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Sunday, July 4, 2010

Prehistoric Designs

One has to marvel over the designs of some of the reptiles we share this planet with.  Millions of years have past, and yet the same design has carried on with many species of reptiles...  The Common Snapping Turtle is probably one of the most prehistoric looking Turtles we have today, along with Alligators, Crocodiles and many species of lizards.

The average size of the common Snapping Turtle is around 40 pounds, but there are some boys and girls out there that can top out at 100 pounds!!  Life span of these Turtles is anywhere from 40-70 years.  They protect themselves when threatened by striking like snakes, and the speed of a striking Snapping Turtle rivals that of any Rattle Snake!  These Turtles easily have the ability to cause serious damage, and you need to be careful handling these reptiles, because the can remove a finger very, very easily!!

While I have pointed some of the dangers of these creatures, it's important to point out, that they act like this as a meaning of defence.  They don't want anything to do with people, so stay out of their of way!!

Snapping Turtles eat a variety of things including plants.  They are also big time scavengers and will feed on anything they find dead in the water.  Fisherman have to be careful with fish on stringers, because the turtles will take advantage of this!!  They mainly feed on frogs and insects, but will also take baby water fowl and even small mammals!!  In the picture below a large Snapper actually took a young Beaver!  The Beaver's curiosity probably go the best of it, and when he got too close this turtle struck out, and decided this was dinner!!  I watched this turtle eat every last bit of this Beaver..  I commonly still see this turtle swimming around the Beaver lodge, looking or waiting for another chance to eat a Beaver!!  This Turtles is a large Adult weighing around 40-60 LBS !

Tuesday, April 20, 2010

Filter or No Filter ??

Quite commonly this subject comes up, and there are those who say don't use them, and those that say do...  The arguments are that putting a cheaper piece of glass in front of a high quality lens is pointless, and can reduce image quality.  On the other hand having some protection for the lens helps save from accidental damage and costly repairs.  Both arguments have merit, and I would like to share my findings with 2 Hoya UV SMC filters.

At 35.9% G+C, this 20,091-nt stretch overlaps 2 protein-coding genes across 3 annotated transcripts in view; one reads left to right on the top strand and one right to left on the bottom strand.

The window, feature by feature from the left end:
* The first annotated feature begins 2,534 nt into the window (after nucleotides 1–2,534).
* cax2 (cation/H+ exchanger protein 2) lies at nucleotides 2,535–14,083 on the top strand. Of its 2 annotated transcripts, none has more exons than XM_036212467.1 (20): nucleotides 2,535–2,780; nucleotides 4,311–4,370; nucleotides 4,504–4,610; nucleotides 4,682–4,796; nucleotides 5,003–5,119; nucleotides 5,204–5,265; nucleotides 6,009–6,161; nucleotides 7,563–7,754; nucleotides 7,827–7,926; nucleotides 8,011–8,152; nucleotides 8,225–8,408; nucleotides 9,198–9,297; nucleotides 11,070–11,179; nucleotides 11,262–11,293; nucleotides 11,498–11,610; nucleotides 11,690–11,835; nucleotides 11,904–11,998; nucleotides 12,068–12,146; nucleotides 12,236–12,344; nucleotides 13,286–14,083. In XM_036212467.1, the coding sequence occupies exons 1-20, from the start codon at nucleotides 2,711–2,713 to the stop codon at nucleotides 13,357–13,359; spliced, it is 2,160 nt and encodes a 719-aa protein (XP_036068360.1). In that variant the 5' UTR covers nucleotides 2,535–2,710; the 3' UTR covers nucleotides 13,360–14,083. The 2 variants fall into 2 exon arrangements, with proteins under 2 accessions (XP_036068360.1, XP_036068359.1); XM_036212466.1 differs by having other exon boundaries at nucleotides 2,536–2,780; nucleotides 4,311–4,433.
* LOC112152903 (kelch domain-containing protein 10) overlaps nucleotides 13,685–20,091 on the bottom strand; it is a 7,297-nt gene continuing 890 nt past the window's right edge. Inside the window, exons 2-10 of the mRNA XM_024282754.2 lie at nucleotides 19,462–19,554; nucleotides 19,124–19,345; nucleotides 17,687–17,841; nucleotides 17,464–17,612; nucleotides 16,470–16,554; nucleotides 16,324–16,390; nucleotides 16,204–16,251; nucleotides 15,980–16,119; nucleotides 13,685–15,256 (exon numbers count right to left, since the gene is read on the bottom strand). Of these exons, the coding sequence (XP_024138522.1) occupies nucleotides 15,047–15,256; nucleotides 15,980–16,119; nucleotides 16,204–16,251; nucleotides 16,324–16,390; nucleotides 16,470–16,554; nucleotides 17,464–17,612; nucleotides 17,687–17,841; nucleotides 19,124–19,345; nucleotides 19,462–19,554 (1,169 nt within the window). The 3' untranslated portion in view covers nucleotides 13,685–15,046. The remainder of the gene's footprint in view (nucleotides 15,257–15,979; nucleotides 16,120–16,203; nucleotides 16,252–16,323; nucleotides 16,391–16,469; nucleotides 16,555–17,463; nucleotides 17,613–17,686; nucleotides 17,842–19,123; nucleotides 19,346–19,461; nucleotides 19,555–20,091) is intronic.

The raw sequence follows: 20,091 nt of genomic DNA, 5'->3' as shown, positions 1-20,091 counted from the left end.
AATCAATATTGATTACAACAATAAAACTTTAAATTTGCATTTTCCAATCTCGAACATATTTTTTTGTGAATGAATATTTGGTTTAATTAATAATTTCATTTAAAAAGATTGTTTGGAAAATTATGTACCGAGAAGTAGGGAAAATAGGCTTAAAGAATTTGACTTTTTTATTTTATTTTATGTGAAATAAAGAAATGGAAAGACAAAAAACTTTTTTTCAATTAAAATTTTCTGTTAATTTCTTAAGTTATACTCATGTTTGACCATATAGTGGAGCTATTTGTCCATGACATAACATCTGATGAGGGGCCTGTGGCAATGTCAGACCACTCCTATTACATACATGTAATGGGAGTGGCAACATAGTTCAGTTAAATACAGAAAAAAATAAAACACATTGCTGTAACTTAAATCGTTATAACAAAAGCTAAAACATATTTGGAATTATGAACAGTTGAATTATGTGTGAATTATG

These are high quality filters, but non the less caused severe image degradation.  In the photo below(Click for larger view), the shot on the left has no filter in place, the one on the right has the Hoya filter in place and you can clearly see the difference and lack of contrast and sharpness.  I was happy with Hoya's customer service here in Canada who gladly without question and without any receipt took back the 2 defective filters and replaced them free of charge.  However, I am now using B+W Multicoat UV's on my lenses, and so far there has been no affect on image quality, and I am very pleased with the results of these rather expensive filters...  Nobody said photography was cheap!!  LOL!

My conclusion is simple, filters can affect image quality, not every filter will, so my advice is to test your gear when adding something like a filter, because it could mean the difference between a good photograph, and a great one !!!  Don't cheap out when purchasing filters, it makes no sense what's so ever to put a $10 piece of glass in front of a $1500 lens, buy the best you can afford, name brands like B+W and even Hoya are good ones...  Most importantly, test them!!  Pick a subject to shoot on a tripod, and take shots with and without filters and review the results on your computer at higher magnifications...  The sooner you can identify any issues the better!!

Bursting at the Seams !!

I finally manged to capture a Chorus Frog, and tiny species about 3cm in length...  These are the first frogs you hear in the spring, but because of their size and the fact they like to hide in the grasses, are almost impossible to spot, even though you can hear them by the thousands!!!  This guy was all out in the open, and I was able to get some decent shots..  This is a 100% crop, shot with the Canon EOS 7D and 300mm F4L IS lens...

Monday, March 8, 2010

2010 Spring Migration Season

As the warmer temperatures come and the melting of what snow and ice we did get this year progresses, so does the return of birds either coming to stay for the summer, or just stopping by as they make the way south, or even farther north.  Many species of waterfowl congregate at Presqu'ile Provincial Park, a stop over for many, and a super chance to see some beautiful species, in great numbers.  The Redhead Duck is one species that can be seen right now, along with Great Scaup Ducks, Buffleheads, Golden Eyes, Black Ducks, Long Tails, and of course the ever popular Mallard !

Sunday, February 21, 2010

Owls Galore !!

This winter has been great for Barred Owl Photography!!  Large numbers of these beautiful birds have been sighted in the Quinte and surrounding areas...  No one is just sure why there are so many, but most likely the 2009 breeding season was a very successful one, and food sources are adequate enough to support these large numbers of feathered predators...  So far the winter has been a mild one, free of large amounts of snow and severe cold.  It is my guess that this species of Owl will continue to thrive in the area for sometime to come.  Numbers of other Owls such as Snowy's, Great Grey's, Boreal and Northern Saw Whets have not been that great this winter, most likely due to higher than normal food sources further up north, which has prevented the need to migrate this far south during our winter for food.  Here are a few pics of some Barred Owls that I have met this winter at Presqu'ile Provincial park